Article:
174. Telegram From the Department of State to the Embassy in Saudi Arabia1

141. Embtel 104.2 General thinking regarding our attitude closer Saudi-Soviet relations remains as outlined Deptel 56.3 Should King consult you specifically regarding Soviet arms offer you may in your discretion take following line verbally:

US is now making available arms and technicians. Saudi military needs are being met in accordance with agreed program keyed to ability Saudi Arabians to man and maintain new equipment. US wishes continue cooperate in building Saudi defense. Decision to provide tanks is solid evidence to this end.
There are undoubtedly other sources supply, but His Majesty may well wonder whether he wishes change in middle of program and obtain unaccustomed equipment which his forces could not as effectively utilize. It would not be in interests sound Saudi defense [Page 268] to acquire equipment with which his officers and men have had no experience and which would complicate their training at this stage.
Introduction Soviet arms into Saudi Arabia would require of necessity introduction Soviet technicians. His Majesty may wish give serious thought to advisability introducing Soviet technicians to work closely his armed forces.
Although US is hopeful after Geneva conferences of possible settlement some East-West issues, we continue to be aware, as is His Majesty, of fundamental expansionist policies world communism and its efforts strengthen communist forces throughout world.
All evidence we have indicates renewed interest Soviet in Middle East influenced in part, at least, by desire frustrate collective security arrangements in area. Unprecedented statement Soviet Foreign Office regarding Middle East in April this year indicates Soviet attitude toward Near and Middle East. Bulganin before Supreme Soviet in August mentioned Soviet objective of neutral Near East (copies by pouch).4

Logical conclusion would seem to be that as Middle East states and especially Saudi Arabia are strengthening themselves USSR calculates that if it cannot achieve neutrality through persuasion it may be able accomplish this objective through proposal to establish diplomatic relations and supply military equipment.

In summary, old Arab proverb of camel and tent continues valid.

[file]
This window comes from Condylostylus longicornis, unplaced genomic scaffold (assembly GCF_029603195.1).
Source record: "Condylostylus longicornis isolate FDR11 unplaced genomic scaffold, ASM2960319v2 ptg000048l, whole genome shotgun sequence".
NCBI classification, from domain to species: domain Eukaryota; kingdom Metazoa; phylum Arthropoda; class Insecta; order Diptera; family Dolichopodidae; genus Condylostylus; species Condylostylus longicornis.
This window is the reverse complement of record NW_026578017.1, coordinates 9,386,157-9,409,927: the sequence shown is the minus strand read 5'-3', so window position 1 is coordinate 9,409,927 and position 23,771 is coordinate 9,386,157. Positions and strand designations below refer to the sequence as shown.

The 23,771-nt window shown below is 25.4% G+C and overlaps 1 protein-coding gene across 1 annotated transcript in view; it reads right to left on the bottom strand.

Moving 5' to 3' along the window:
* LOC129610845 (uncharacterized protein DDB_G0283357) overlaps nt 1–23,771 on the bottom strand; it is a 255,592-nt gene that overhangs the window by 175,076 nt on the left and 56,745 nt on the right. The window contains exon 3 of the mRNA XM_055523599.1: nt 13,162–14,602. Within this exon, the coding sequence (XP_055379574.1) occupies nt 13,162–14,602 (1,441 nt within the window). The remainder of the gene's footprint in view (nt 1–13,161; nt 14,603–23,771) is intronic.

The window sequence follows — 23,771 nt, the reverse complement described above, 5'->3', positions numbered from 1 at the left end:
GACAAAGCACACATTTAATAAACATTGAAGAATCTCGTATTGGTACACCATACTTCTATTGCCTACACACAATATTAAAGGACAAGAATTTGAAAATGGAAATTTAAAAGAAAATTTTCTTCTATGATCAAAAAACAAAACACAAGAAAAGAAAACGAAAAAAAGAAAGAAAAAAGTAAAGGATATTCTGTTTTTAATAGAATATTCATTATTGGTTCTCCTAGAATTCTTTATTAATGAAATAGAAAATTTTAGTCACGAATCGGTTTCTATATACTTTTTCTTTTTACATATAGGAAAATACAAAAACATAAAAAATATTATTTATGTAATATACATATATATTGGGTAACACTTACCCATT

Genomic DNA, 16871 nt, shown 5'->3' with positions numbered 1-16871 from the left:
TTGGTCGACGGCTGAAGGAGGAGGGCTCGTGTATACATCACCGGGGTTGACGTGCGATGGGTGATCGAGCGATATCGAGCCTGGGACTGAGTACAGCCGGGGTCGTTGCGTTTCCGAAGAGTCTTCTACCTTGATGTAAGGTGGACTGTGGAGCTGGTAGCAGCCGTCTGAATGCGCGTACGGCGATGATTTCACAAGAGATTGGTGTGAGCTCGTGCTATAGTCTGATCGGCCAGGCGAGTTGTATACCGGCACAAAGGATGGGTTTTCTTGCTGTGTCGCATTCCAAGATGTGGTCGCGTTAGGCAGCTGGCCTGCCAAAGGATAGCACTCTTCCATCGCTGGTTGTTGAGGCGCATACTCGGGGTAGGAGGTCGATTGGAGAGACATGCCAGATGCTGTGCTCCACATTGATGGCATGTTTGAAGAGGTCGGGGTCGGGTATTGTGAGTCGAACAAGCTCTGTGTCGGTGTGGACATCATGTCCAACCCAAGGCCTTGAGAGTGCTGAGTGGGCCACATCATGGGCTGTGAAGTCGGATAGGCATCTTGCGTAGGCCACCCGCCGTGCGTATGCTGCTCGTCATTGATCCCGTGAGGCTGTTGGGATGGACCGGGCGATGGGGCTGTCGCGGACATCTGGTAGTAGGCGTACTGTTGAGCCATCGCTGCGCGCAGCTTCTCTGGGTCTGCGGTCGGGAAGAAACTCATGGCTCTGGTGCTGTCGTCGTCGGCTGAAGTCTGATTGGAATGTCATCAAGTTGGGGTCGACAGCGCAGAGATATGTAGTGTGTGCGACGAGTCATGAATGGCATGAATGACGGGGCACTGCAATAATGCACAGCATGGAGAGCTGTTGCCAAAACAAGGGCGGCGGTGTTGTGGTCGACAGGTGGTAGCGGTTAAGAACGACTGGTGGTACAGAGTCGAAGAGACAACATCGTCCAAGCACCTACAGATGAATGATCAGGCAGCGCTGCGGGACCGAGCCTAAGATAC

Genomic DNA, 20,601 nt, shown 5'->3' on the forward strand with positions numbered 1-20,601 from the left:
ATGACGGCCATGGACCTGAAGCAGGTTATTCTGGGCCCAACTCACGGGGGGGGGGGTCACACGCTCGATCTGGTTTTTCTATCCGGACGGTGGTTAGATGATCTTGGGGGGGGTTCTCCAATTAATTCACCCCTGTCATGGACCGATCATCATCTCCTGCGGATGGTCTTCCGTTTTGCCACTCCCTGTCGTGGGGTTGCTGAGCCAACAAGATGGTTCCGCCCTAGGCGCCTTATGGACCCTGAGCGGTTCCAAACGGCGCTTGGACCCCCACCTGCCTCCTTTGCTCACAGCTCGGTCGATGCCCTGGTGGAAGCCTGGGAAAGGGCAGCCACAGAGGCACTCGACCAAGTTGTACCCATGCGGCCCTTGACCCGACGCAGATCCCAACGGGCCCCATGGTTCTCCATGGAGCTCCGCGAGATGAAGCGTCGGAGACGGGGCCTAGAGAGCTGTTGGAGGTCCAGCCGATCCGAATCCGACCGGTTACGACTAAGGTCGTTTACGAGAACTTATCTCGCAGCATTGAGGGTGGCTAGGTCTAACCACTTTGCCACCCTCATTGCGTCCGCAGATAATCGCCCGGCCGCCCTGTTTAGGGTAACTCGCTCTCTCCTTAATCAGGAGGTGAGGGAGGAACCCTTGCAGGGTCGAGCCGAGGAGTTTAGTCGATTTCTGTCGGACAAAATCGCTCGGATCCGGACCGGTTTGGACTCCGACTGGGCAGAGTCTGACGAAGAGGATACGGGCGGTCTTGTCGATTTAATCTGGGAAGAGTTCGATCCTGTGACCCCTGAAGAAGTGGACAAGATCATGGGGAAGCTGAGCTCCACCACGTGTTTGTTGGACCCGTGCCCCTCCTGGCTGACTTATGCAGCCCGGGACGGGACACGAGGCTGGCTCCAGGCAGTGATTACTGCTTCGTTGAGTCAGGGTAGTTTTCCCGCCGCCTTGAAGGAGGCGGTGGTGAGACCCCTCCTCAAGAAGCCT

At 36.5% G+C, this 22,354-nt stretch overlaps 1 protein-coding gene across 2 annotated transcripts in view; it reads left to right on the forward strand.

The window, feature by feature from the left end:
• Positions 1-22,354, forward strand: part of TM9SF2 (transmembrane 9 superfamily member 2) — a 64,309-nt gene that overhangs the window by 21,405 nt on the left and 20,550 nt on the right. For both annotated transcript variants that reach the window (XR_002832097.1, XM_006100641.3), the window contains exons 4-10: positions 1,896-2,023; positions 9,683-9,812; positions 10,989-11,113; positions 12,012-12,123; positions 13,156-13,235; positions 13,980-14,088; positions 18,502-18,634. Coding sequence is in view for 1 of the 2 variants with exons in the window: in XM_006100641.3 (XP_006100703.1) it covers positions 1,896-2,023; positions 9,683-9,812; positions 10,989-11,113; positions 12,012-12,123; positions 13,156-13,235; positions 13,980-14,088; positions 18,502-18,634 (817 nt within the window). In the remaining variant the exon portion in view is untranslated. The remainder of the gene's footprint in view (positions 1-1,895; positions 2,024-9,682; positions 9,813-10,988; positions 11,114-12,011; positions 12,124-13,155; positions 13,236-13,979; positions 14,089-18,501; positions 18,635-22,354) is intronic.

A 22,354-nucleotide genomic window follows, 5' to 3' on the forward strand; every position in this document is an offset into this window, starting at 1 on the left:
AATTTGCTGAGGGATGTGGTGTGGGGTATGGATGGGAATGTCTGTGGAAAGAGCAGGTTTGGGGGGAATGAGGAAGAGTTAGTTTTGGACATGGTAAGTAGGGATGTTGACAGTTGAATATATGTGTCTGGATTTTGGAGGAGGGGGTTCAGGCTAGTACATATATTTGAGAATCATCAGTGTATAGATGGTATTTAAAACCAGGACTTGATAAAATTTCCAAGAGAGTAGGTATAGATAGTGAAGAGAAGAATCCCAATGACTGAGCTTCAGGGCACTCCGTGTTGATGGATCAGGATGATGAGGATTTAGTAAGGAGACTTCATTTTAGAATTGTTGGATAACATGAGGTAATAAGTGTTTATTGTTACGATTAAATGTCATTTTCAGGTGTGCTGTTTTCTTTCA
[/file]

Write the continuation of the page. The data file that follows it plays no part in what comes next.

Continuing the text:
If Saudis raise issue Dhahran Base rights you should in your discretion frame your reply in context of belief SAG continues welcome Base Agreement and that US through MAAG and MDA continues carry out its obligations.

FYI Dhahran Base rights policy under study in anticipation Saudi request reopen negotiations. End FYI.5

  1. Source: Department of State, Central Files, 661.86A/9–1955. Secret. Drafted by Newsom and Wilkins and approved by Jernegan. Repeated to Dhahran.
  2. In telegram 104, September 8, Wadsworth reported that the King had expressed “keen satisfaction” concerning the proposed delivery of 18 M–41 tanks ordered by Saudi Arabia. The Ambassador noted that the King might soon raise the question of the renewal of the Dhahran Airfield agreement.

    Wadsworth also noted, in reference to the matter of the Dhahran Airfield, that the “Embassy’s Arab consultant tells me Prince Faisal has since referred in conversation with him to Prince Mishaal’s remarks to General Schlatter, saying in effect: “It is substantially true, as Mishaal says, that, despite assurances held out to us when signing, we have gained relatively little from DAF agreement and that, had we rented it, we should have had some reasonable return.” (Ibid., 611.86A/9–855)

  3. Document 170.
  4. Not further identified.
  5. In anticipation of renewed negotiations on the use of the Dhahran Airfield, Murphy wrote to Gordon Gray, Assistant Secretary of Defense, on August 18, requesting Departments of Defense and the Air Force estimates on the importance of the base to the United States, “in the light of Saudi Arabia’s strategic and military position and its importance as a supplier of oil.” Murphy also requested estimates of the provisions of the Dhahran Agreement which the interested Departments might wish to modify in any future negotiations. (Department of State, Central Files, 711.56386A/8–1855)